Italy to lift air embargo on Libyan planes
Air links between Libya and Italy will resume in the fall after an interruption of nearly a decade, the head of the Libyan government, based in Tripoli and recognized by the UN, announced.
“The Italian government has informed us of its decision to lift the air embargo imposed on Libyan civil aviation for ten years,” Abdelhamid Dbeibah announced on Twitter on Sunday.
The Italian government did not immediately respond to a request for confirmation.
But the Italian embassy in Tripoli said on Twitter that the head of the Italian Civil Aviation Authority Pierluigi Di Palma, visiting Libya, discussed with Libyan officials on Sunday “the forthcoming resumption of direct flights” between both countries, without further details. Connections between Tripoli and Rome should “resume next September”, added Mr Dbeibah.
Libyan airlines, however, have been blacklisted since 2014 as airlines banned from flying over European Union airspace.
Mr Dbeibah did not specify whether or not the Libyan carriers would be removed from this list before the planned resumption of air links with Italy.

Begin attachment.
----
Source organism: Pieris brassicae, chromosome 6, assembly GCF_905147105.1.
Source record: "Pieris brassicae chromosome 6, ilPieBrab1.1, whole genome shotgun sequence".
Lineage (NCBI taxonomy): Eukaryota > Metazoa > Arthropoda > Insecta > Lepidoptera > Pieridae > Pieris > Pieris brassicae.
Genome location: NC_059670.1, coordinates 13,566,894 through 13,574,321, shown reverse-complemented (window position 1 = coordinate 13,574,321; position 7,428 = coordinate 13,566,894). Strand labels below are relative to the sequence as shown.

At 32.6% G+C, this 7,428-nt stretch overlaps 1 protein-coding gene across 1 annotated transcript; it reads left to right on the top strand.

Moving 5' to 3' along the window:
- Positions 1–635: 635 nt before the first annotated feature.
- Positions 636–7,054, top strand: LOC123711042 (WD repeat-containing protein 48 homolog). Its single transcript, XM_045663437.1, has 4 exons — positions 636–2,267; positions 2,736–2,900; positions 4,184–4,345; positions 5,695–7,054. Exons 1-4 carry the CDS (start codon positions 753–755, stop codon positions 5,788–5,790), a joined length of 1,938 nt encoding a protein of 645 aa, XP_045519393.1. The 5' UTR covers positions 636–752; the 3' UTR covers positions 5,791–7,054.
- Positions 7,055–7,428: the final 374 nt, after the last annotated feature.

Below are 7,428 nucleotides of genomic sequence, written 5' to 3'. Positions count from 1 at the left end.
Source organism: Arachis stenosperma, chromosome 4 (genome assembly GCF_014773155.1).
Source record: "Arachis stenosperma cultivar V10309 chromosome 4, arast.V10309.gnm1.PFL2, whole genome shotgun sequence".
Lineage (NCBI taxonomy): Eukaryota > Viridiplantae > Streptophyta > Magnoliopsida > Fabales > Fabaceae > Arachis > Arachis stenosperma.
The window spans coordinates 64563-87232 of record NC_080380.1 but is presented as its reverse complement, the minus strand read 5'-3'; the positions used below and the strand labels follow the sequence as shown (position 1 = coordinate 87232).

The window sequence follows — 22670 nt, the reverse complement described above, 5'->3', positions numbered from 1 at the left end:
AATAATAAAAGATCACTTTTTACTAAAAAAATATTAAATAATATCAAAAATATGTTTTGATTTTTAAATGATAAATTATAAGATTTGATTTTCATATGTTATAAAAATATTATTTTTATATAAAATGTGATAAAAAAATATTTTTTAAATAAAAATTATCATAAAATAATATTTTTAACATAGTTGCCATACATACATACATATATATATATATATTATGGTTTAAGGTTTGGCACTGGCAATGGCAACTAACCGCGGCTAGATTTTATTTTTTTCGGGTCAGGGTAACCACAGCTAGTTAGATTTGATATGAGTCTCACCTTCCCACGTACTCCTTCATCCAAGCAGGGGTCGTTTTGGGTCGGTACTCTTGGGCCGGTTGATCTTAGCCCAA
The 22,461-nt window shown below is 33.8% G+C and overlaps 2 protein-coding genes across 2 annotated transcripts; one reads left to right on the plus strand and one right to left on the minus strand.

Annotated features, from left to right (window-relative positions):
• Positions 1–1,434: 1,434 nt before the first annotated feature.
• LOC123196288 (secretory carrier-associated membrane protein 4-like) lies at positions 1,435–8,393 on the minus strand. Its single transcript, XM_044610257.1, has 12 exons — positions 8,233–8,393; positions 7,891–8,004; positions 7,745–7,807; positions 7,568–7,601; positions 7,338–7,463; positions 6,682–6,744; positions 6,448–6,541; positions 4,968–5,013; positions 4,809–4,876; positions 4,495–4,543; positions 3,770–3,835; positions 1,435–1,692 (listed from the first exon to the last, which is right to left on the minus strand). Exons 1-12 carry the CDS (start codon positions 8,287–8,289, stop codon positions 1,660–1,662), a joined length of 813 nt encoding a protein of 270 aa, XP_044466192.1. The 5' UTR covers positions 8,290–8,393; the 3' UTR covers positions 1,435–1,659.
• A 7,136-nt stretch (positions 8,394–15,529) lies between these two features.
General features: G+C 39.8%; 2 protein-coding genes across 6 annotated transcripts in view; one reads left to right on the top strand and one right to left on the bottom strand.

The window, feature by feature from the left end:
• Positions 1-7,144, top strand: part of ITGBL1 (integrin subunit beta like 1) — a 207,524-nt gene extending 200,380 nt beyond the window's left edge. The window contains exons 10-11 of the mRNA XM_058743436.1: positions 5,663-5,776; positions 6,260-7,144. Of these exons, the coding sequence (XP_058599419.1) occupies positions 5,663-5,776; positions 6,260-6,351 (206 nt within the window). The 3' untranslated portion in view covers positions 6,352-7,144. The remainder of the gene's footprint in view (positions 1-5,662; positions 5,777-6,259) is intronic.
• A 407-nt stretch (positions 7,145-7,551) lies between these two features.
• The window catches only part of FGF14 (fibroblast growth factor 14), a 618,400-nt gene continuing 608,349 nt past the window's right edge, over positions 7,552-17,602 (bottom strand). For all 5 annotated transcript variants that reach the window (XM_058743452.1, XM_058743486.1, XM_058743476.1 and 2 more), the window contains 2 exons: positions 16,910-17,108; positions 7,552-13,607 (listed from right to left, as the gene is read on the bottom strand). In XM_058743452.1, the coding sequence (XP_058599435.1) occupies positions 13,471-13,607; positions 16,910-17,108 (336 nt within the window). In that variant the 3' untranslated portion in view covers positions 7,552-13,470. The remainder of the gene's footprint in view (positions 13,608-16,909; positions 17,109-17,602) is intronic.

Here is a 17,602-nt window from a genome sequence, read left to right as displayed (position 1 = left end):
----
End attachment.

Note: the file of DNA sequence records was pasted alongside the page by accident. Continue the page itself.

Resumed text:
During his official trip to Rome on 7th June, Mr Dbeibah had stressed “the importance of the reopening of the airspace” between the two countries and the lifting of the European embargo which has been affecting Libyan civil aviation since 2014.
With the resumption of flights in September, Italy will be the second European country after Malta to have a direct air link with Libya.
Libya is trying to extricate itself from more than a decade of chaos since the fall of Muammar Gaddafi’s regime in 2011.
Two governments have been vying for power there for more than a year: one based in Tripoli (west) led by Mr Dbeibah, and the other in the East, supported by the powerful Marshal Khalifa Haftar.
In 2014, a coalition of militias, including Islamists, under the name “Fajr Libya”, took control of the capital after weeks of violent fighting and the almost total destruction of Tripoli’s international airport.
Since then, European countries have interrupted their links with Libya, prohibited the landing of Libyan planes and closed their airspace to Libyan companies, for security reasons.
Successive Libyan governments for more than 10 years have always tried, without success, to have this ban lifted.